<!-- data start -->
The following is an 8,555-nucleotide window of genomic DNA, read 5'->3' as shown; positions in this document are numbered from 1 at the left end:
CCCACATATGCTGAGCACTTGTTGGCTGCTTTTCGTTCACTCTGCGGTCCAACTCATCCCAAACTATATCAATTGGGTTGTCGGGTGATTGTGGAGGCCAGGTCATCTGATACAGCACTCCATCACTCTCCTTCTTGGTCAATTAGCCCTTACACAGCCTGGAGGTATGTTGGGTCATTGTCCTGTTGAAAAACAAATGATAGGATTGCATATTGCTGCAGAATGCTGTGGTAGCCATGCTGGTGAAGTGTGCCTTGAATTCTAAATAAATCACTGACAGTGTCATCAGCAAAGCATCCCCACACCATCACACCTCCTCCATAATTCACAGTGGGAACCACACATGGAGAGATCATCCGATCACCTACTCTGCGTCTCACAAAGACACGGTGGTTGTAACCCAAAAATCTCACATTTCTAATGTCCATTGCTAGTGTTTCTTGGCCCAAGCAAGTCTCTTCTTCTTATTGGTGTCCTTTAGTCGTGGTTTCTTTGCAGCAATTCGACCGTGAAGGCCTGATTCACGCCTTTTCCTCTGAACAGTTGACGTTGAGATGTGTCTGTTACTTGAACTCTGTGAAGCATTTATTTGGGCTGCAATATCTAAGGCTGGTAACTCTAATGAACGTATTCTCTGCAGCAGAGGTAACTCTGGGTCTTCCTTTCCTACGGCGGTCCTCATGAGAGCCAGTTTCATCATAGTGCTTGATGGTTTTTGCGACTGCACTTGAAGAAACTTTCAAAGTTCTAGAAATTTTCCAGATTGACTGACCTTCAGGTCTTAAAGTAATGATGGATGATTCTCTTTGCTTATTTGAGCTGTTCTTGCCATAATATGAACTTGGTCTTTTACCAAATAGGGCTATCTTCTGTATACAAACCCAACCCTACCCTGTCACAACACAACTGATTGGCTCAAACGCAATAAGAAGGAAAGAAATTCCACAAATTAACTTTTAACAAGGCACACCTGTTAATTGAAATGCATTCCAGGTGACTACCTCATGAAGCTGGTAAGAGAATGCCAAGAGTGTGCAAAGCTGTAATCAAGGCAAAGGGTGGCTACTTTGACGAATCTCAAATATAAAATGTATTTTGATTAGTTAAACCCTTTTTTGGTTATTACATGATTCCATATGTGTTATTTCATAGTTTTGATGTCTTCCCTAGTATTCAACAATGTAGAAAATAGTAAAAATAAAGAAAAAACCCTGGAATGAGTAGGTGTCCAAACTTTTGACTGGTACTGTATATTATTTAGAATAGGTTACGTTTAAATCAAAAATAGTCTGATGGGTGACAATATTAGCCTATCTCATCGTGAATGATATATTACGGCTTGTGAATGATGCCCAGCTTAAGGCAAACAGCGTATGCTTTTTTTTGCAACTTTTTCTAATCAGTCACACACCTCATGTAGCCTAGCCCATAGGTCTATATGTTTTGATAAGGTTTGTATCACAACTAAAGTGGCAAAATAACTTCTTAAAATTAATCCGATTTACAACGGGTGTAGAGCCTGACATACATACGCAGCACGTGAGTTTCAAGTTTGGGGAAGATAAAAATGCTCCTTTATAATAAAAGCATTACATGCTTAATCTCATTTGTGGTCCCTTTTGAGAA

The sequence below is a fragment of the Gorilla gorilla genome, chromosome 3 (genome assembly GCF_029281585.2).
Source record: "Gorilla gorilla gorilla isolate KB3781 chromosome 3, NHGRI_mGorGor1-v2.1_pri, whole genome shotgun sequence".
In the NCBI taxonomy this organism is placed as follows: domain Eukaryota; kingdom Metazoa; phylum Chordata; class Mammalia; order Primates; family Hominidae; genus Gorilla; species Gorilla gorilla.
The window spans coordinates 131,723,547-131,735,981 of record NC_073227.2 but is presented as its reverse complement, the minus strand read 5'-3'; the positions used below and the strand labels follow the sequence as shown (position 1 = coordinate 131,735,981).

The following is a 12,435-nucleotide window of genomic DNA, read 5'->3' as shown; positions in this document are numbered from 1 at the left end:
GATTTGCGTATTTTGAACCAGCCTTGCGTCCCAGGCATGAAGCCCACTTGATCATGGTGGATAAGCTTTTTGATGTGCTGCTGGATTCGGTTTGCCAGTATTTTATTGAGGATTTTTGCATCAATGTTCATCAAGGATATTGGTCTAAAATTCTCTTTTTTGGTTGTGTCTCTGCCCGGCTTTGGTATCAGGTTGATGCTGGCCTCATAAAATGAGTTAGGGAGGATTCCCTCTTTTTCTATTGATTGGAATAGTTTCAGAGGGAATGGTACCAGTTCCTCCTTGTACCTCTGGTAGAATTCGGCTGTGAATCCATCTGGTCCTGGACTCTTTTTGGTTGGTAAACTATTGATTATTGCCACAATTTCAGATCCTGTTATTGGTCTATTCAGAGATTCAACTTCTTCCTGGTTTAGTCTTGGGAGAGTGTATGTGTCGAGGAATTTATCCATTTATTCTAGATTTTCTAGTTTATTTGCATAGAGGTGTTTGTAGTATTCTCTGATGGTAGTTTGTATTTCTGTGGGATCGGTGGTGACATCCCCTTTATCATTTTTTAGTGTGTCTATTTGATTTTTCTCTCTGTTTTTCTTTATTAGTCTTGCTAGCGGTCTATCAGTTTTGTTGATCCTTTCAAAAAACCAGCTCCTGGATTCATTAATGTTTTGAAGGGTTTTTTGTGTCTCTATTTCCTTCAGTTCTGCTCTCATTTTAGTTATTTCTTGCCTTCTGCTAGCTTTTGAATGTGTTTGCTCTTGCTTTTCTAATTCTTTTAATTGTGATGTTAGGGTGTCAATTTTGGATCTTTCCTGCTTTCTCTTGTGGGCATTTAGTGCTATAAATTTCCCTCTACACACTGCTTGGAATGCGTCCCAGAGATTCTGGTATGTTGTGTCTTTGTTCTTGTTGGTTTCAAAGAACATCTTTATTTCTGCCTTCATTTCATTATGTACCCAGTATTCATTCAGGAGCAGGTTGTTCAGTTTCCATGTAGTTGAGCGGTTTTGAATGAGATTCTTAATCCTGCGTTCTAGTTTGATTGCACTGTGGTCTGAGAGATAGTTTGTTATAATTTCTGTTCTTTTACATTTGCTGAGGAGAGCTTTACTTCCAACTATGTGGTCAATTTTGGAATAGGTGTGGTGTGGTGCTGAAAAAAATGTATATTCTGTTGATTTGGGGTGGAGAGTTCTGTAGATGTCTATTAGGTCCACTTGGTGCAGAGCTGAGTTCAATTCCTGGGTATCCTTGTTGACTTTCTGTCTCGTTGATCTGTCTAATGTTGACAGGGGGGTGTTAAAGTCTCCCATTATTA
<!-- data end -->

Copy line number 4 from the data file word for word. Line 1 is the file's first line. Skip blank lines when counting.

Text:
Source record: "Gorilla gorilla gorilla isolate KB3781 chromosome 3, NHGRI_mGorGor1-v2.1_pri, whole genome shotgun sequence".